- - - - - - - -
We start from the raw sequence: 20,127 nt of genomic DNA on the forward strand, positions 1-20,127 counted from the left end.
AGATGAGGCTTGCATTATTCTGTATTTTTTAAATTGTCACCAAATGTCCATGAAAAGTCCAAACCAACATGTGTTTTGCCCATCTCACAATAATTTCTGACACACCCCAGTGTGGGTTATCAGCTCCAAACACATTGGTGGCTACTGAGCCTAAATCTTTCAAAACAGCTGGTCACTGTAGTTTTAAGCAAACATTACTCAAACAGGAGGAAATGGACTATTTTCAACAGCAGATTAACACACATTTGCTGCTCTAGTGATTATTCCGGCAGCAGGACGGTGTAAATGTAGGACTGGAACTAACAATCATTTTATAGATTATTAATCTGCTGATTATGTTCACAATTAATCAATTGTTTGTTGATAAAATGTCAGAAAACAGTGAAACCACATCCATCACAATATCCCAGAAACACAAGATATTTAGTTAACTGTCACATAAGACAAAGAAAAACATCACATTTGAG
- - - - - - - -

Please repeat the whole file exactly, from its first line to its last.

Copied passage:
We start from the raw sequence: 20,127 nt of genomic DNA on the forward strand, positions 1-20,127 counted from the left end.
AGATGAGGCTTGCATTATTCTGTATTTTTTAAATTGTCACCAAATGTCCATGAAAAGTCCAAACCAACATGTGTTTTGCCCATCTCACAATAATTTCTGACACACCCCAGTGTGGGTTATCAGCTCCAAACACATTGGTGGCTACTGAGCCTAAATCTTTCAAAACAGCTGGTCACTGTAGTTTTAAGCAAACATTACTCAAACAGGAGGAAATGGACTATTTTCAACAGCAGATTAACACACATTTGCTGCTCTAGTGATTATTCCGGCAGCAGGACGGTGTAAATGTAGGACTGGAACTAACAATCATTTTATAGATTATTAATCTGCTGATTATGTTCACAATTAATCAATTGTTTGTTGATAAAATGTCAGAAAACAGTGAAACCACATCCATCACAATATCCCAGAAACACAAGATATTTAGTTAACTGTCACATAAGACAAAGAAAAACATCACATTTGAG